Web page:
Believe in yourself!

believe135 (flower)Many people have the erroneous idea that faith must be in some way inevitably connected with religion. However, I have never thought that this was necessarily the case. True, it can help in times of immense turmoil to imagine that the universe is guided by a Divine Force, whether we call that force God, the Creator, or something entirely different. At the same time, there is the unshakable sense of self-assurance that I feel those who succeed in life never quite lose sight of–and who can deny that this, too, is a type of faith?

Norman Vincent Peale, the preacher, speaker and self-improvement author extraordinaire who first brought the concept of “positive thinking” to the forefront of society, believed that the most important seed we must plant in ourselves is the seed of self-worth. I think our world is so focused on outward appearances and on the superficialities of life that many people don’t even know what they should base their self-worth on. If their sense of value comes from their appearance, what do they do when they start to see the first signs of aging on their face? Does their self-worth suddenly plummet? And, if so, is there any validity behind their feeling they are less valuable than they once were? You can pick up fashion magazines or newspapers or turn on the television, and you see impossibly gorgeous models, both male and female, advertising everything from perfume and shampoo to blue jeans and designer duds. After awhile, you cannot help but wonder, “Is how I look truly the most important thing?”

This is where a personal “vision” comes into play. I have heard people scoff at the idea of a “mission statement”, and, perhaps, it does sound like too grandiose a term to describe a sentence or two summing up what a person wants to accomplish in his or her life. The irony is, the people who roll their eyes in amusement or smile smugly at such terms are the very people who don’t honestly have a clear-cut direction for their life. They are those who drift aimlessly, like boats which glide across the ocean, allowing themselves to be tumbled about by the waves. They are the people who swim but never make it up to the diving board. Such people may have moments in which they occasionally accomplish something significant, but, with no clearly defined plan, how can they ever use even a fraction of their innate potential?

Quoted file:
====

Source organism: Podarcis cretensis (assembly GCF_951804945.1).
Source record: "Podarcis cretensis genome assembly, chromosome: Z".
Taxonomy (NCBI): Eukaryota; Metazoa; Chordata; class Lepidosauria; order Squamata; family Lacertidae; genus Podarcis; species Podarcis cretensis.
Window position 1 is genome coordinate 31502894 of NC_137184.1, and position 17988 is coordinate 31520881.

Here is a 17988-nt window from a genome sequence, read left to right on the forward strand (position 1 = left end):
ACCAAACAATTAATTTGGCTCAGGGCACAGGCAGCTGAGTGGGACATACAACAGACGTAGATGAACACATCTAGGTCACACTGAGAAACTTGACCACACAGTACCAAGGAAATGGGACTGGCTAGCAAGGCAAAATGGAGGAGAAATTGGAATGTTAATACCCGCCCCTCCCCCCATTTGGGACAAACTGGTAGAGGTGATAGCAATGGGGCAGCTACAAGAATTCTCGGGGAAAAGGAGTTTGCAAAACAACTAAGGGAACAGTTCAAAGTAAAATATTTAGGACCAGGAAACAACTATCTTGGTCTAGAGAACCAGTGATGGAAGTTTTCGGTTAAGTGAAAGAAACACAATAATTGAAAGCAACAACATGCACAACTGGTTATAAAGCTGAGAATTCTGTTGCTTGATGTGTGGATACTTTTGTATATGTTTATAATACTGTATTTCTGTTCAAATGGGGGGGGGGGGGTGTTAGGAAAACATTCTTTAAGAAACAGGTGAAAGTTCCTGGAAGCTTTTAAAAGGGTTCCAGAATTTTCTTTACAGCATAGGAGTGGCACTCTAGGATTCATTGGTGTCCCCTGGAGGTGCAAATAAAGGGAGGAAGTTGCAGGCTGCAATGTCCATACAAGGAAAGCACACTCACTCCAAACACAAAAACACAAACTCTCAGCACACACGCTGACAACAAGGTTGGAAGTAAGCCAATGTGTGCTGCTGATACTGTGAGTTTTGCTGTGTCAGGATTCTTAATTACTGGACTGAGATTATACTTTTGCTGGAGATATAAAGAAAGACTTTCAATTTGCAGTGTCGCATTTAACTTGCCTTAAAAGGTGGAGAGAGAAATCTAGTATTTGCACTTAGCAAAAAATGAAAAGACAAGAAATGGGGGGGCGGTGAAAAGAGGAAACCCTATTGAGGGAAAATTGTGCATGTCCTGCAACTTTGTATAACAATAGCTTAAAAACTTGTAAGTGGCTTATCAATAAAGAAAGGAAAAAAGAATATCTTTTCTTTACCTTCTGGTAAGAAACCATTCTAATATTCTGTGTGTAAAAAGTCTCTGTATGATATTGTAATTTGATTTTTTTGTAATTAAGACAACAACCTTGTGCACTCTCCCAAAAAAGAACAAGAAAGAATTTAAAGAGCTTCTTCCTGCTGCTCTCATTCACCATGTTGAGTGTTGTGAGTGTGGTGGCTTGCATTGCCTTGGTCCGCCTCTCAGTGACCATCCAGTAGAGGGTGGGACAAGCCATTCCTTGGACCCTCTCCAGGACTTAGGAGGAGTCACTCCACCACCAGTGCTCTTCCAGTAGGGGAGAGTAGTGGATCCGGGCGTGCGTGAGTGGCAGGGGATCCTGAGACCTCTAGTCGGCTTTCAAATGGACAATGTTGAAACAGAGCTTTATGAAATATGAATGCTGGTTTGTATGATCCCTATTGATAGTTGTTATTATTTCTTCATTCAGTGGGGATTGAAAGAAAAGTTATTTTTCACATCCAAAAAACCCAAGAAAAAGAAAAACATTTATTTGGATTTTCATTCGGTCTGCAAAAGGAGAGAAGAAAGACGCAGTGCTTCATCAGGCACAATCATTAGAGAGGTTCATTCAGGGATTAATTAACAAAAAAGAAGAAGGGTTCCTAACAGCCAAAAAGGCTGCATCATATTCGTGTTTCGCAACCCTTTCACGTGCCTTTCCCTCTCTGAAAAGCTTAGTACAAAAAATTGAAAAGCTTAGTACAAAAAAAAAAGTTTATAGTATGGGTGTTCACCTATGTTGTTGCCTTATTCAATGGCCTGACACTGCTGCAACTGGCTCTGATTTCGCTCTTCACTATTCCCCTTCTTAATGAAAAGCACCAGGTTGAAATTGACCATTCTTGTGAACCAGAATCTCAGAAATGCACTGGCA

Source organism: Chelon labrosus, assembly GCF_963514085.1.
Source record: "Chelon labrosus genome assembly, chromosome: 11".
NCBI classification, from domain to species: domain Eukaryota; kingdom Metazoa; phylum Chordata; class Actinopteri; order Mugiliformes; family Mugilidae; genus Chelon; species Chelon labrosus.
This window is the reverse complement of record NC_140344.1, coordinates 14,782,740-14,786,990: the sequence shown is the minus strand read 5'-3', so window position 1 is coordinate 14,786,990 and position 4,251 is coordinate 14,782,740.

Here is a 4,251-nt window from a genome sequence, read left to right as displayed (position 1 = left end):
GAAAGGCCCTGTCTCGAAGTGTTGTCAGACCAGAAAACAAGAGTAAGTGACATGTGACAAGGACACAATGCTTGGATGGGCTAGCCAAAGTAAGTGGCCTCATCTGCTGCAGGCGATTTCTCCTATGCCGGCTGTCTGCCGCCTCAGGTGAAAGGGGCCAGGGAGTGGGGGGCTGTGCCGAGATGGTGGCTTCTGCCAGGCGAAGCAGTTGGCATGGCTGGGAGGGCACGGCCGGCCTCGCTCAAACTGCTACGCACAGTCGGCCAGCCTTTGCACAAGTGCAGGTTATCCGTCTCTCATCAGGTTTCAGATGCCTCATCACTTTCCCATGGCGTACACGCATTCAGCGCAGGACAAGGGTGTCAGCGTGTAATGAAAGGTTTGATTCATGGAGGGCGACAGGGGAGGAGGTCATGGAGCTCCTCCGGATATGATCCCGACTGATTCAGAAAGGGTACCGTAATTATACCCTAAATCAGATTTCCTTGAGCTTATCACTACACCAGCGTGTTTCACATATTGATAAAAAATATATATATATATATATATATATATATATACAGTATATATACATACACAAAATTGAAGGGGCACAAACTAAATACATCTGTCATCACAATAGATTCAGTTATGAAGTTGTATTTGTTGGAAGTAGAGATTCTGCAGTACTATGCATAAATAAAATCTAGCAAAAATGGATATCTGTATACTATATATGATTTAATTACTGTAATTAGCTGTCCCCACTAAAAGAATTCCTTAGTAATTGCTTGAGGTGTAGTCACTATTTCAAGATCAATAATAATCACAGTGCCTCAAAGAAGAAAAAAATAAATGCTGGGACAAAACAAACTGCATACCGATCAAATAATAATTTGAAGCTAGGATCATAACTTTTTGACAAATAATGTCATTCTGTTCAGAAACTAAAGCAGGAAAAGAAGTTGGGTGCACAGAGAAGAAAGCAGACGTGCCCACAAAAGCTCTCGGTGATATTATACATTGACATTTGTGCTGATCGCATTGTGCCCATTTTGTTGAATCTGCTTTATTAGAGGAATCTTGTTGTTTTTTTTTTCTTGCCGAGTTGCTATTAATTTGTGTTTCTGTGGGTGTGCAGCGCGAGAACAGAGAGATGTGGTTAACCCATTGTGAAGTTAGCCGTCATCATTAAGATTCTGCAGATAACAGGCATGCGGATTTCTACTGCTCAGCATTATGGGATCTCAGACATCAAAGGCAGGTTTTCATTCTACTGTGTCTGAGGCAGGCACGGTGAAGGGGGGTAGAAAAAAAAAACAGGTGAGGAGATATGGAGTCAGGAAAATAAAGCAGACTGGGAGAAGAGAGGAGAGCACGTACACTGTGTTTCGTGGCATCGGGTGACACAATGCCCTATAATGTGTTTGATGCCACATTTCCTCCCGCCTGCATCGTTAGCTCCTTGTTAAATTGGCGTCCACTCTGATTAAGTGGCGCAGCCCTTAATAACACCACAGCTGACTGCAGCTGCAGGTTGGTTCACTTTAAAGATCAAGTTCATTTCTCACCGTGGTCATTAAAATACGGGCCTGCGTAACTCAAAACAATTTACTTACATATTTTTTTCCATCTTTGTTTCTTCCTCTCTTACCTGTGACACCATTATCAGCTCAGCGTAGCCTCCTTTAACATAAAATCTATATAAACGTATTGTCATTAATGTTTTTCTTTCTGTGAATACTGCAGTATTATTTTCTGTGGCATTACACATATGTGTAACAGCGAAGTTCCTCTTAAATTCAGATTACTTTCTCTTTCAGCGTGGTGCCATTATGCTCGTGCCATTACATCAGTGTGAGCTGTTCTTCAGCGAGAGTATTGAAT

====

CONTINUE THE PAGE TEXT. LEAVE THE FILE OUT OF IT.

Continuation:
Truthfully, I have never enjoyed writing down goals. In fact, I find it downright tedious! But, like the treadmill some of you get on at the gym, I write down goals because they  help me achieve my objectives–not because they bring me any momentary gratification. How many times do you go to the grocery store without having made some sort of shopping list, even if all you’ve done is scribble down a handful of items you desperately need? Well, is a trip to the grocery store that much more important than your life? Even though there may not seem to be a logical explanation for this, there is something about writing down a goal or plan that turns it into a reality for your subconscious mind. The crucial part of this strategy is that your goal or plan must be entirely your own. That is, you must let go of everyone else’s expectations of you.

I am currently re-reading my friend and mentor Denis Waitley’s incomparable book, Seeds of Greatness, and I am struck yet again by the story he shares about trying to live out his father’s vision for his life. Like so many parents who mean well, yet do not understand the importance of their children making their own path in life, Denis’ father encouraged him to go to the United States Naval Academy in Annapolis, Maryland. Knowing Denis both from his writing and through my friendship with him, I fully perceive that his spirit is too poetic and creative for him to experience total fulfillment in fields such as mechanical engineering and marine engineering. And, even though Denis did graduate from the Naval Academy and enjoyed a nine-year career as a naval aviator, he was never at home in that profession. However, like those who always manage to find the positive aspect of those sets of circumstances that don’t turn out precisely the way they want, Denis credits being a naval aviator with teaching him an incalculable amount of self-discipline, in addition to the invaluable importance of goal-setting and teamwork.